Wolves Museum hosts hundreds of artefacts detailing the fascinating past of the club.
Historian Pat Quirke has taken an in depth look at some of the most stand-out items which can be found in amongst the cabinets of the captivating home of Wolves' long and proud history.
Before competitive European football was conceived, Wolves were ahead of their time, taking on the cream of the continent’s crop under the lights at Molineux.
Stan Cullis’ side played several matches against some of the biggest teams in Europe between 1953 and 1958. One of those was against Belgian outfit RSC Anderlecht.
Pat explains: “There were ten floodlit friendlies in all at Molineux, and we won every single one of them. We also played friendlies against some of the biggest teams in Europe away from home – including going to Russia and playing there in the height of the Cold War.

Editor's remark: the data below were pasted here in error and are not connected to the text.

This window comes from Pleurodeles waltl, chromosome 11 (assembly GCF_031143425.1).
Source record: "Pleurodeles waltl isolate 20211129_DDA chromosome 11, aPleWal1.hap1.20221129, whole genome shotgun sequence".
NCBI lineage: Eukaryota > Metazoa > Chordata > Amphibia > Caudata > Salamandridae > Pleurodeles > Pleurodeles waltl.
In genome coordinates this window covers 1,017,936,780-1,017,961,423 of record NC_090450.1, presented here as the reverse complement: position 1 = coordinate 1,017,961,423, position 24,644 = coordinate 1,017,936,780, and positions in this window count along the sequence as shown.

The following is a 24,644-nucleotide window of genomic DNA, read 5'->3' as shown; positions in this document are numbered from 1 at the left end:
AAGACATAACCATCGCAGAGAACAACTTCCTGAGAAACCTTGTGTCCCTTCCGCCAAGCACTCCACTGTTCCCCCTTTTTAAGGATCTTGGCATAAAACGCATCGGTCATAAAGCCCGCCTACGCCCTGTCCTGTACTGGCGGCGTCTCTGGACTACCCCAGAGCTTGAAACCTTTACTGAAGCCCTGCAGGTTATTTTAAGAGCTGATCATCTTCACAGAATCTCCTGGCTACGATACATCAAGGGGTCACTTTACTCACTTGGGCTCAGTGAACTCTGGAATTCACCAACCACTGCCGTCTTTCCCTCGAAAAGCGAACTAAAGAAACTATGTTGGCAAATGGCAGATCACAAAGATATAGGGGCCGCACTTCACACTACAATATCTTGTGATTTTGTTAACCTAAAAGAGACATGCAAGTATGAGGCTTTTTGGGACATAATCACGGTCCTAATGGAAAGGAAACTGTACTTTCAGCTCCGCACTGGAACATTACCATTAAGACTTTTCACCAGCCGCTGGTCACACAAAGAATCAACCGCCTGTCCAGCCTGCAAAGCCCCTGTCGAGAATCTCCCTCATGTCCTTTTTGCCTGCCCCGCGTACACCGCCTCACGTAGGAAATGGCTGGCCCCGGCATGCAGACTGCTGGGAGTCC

“During time of war, one of the few contacts we had with people in the different parts of the continent was through football.
“When we played against these teams in friendlies, the clubs would give each other mementos to mark the occasion and following the floodlit friendly against Anderlecht in 1957 all of the players were given a special watch.
“The watch which we have at the museum belongs to Colin Booth. Booth was a very good player for Wolves, and kind of an unsung hero. He did a lot for the club but is not spoken about in a similar vein to the other players of his generation – the likes of Broadbent and Mullen.
“What makes these watches the players received after the game in Anderlecht unique and such an unusual item was because when it’s closed it’s actually in the shape of a football.
“It’s a great piece, and this one has unfortunately been slightly damaged over time, but it could easily be fixed. You open it up and inside it has a clock on one side and a photo of the Wolves team – wearing their white away kit – on the other, with the team names and date inscribed.”